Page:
Anthony Iannarino is an international speaker, bestselling author, sales leader, and entrepreneur. He posts daily sales tips and insights to The Sales Blog.

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Losing Traction with Your Dream Client

alt text image of spilled water on the floor

Your dream client answers the phone, and it feel like progress. They ask you a few questions about your company and what you do, and they sound interested. At the end of the call, they ask you to try them back in 6 months.

You have a great first meeting with another dream client. They describe the challenges they are experiencing, and they suggest they need to make changes. At the end of the meeting, they tell you they will call you back in a couple weeks to reconvene.

You get all the way through the sales process, and everything seems to be on track and well on the way to a won deal. After your final presentation, your dream client tells you they are going to talk it over with their team, and they’ll get back to you with next steps as soon as they discuss their decision.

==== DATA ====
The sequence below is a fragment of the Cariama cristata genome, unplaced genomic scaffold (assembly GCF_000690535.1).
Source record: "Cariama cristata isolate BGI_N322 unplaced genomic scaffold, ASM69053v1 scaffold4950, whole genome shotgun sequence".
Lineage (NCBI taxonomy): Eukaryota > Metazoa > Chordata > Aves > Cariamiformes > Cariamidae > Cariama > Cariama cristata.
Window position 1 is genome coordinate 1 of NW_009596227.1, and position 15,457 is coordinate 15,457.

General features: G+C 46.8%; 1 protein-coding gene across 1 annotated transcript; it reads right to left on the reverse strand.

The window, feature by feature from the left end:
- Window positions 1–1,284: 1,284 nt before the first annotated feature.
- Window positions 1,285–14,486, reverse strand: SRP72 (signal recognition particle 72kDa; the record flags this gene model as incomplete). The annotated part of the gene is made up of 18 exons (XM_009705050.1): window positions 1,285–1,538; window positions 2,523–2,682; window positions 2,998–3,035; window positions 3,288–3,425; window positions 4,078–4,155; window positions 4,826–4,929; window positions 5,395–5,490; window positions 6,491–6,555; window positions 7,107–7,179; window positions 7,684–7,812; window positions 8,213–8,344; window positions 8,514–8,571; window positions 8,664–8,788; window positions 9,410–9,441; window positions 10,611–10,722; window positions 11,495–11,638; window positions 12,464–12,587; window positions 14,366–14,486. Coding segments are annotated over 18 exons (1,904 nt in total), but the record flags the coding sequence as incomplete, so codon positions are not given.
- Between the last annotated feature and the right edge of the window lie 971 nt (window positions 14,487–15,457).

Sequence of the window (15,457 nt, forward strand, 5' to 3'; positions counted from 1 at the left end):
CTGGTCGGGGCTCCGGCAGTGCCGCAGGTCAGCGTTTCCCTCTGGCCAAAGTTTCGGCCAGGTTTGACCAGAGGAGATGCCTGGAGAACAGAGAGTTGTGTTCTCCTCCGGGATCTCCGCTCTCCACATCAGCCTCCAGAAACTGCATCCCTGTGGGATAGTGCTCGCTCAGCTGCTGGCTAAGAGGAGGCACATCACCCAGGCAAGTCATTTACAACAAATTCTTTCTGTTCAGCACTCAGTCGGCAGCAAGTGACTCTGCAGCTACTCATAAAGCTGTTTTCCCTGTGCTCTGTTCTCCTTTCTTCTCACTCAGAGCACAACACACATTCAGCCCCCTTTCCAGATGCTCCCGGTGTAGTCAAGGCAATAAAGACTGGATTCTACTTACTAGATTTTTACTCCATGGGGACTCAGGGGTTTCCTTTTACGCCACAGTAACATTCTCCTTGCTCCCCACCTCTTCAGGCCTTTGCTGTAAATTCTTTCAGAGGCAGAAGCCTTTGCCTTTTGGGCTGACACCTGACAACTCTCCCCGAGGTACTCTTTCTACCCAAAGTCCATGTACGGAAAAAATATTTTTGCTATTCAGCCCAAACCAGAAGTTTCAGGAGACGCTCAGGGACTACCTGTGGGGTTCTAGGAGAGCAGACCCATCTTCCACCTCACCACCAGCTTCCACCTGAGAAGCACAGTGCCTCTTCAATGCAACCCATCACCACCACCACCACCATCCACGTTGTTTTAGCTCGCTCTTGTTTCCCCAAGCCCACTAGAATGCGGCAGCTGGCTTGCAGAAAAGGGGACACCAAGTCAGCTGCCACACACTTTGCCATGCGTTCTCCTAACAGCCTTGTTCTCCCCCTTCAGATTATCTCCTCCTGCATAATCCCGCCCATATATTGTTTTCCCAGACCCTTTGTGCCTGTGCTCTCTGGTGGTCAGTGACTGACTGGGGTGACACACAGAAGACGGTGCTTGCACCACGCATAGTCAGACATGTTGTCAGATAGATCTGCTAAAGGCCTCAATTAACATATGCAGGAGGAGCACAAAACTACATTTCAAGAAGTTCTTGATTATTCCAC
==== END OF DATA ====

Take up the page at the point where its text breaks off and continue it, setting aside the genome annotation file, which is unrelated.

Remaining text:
A lot of things your dream client says may sound positive, even when it is something less. It’s not likely that your dream client really wants you to call them back after you did enough discovery to establish yourself as a commodity. They’re mostly being polite as a way to make it easier to hang up the phone.

The offer to call you back eliminates you asking for a meeting, and it allows your dream client to control the process, in this case, ending the process where it stands now, which is nowhere. If you counted up all the weeks you have waited for your prospective clients to get back with you, the average number would be closer to fifty weeks than two.

At the end of the process, the meeting to talk things over with their team is a strong indication your dream client and her team still has unresolved concerns (see The Lost Art of Closing: Winning the 10 Commitments That Drive Sales).

No more pushy sales tactics. The Lost Art of Closing shows you how to proactively lead your customer and close your sales. The Lost Art of Closing

Those concerns would be more easily resolved with a subject matter expert than a group of people who don’t make the decision they are being asked to make often enough to know how best to make it, especially when the decision is important. Left with their fears and concerns, they often postpone the decision, retaining the status quo.

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Filed under: Closing

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